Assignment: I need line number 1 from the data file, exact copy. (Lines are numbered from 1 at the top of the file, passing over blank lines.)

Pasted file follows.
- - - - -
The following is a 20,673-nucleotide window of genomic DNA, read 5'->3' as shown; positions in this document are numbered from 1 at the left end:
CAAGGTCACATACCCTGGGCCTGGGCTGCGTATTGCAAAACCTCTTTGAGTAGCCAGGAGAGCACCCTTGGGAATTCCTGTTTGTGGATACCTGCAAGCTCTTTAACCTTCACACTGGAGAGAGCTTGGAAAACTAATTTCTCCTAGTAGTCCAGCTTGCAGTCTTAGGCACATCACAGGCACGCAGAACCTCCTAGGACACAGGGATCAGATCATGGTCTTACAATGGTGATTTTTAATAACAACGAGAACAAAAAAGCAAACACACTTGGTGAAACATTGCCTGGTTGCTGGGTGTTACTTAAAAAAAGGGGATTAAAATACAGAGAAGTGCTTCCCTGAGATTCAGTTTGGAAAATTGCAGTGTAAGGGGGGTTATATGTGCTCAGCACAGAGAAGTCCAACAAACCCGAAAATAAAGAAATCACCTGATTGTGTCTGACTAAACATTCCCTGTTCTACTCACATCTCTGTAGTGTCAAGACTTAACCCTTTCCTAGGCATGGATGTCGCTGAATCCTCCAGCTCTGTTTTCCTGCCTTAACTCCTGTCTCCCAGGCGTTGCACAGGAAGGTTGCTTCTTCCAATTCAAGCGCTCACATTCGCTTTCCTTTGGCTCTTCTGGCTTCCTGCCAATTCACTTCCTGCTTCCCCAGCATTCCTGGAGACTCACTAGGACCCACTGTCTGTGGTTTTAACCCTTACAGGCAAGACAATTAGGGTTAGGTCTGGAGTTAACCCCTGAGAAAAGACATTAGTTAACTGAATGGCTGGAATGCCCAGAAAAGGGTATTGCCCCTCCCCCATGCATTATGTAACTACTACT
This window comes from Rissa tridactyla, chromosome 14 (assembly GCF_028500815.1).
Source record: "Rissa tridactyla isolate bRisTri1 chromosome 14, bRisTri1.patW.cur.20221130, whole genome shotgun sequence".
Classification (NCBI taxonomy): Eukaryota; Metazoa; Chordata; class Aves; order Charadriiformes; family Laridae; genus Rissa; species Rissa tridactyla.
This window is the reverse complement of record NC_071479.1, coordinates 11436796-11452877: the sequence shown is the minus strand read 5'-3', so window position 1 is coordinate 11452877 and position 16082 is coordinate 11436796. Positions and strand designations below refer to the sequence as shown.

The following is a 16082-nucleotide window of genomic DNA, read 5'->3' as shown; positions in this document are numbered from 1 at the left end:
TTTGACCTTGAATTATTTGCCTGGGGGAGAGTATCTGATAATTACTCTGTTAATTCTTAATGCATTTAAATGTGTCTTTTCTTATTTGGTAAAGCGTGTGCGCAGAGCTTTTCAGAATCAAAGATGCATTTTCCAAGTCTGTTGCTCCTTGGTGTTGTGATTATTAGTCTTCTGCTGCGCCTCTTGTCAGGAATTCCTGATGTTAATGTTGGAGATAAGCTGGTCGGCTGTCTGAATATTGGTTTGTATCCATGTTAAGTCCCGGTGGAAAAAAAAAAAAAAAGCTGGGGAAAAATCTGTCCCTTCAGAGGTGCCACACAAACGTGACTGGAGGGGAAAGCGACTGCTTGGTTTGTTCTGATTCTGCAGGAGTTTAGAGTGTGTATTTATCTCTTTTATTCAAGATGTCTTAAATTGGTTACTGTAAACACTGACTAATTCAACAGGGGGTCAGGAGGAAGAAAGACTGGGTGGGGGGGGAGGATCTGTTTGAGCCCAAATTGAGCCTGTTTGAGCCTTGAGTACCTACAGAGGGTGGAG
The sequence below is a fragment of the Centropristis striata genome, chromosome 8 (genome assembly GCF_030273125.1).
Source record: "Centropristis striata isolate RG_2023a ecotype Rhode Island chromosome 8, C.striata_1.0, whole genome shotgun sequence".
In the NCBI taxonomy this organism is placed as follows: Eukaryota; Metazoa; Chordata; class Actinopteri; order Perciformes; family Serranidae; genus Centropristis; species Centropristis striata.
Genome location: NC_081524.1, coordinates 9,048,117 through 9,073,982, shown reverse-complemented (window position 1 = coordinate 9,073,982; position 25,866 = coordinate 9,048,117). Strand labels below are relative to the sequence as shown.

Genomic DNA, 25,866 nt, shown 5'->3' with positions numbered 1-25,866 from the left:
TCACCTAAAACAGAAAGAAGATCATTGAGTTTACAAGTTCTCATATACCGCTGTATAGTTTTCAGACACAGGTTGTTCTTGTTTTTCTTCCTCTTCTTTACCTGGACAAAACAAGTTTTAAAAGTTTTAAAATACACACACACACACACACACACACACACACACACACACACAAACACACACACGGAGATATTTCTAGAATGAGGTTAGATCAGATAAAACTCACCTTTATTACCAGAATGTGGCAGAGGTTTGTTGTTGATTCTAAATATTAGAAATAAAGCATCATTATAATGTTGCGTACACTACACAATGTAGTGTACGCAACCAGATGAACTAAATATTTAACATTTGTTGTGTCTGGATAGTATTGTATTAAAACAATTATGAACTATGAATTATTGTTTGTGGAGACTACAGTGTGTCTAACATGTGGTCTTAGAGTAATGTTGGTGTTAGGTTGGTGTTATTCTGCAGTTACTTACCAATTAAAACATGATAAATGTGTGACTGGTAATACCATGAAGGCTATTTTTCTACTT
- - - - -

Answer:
The following is a 20,673-nucleotide window of genomic DNA, read 5'->3' as shown; positions in this document are numbered from 1 at the left end: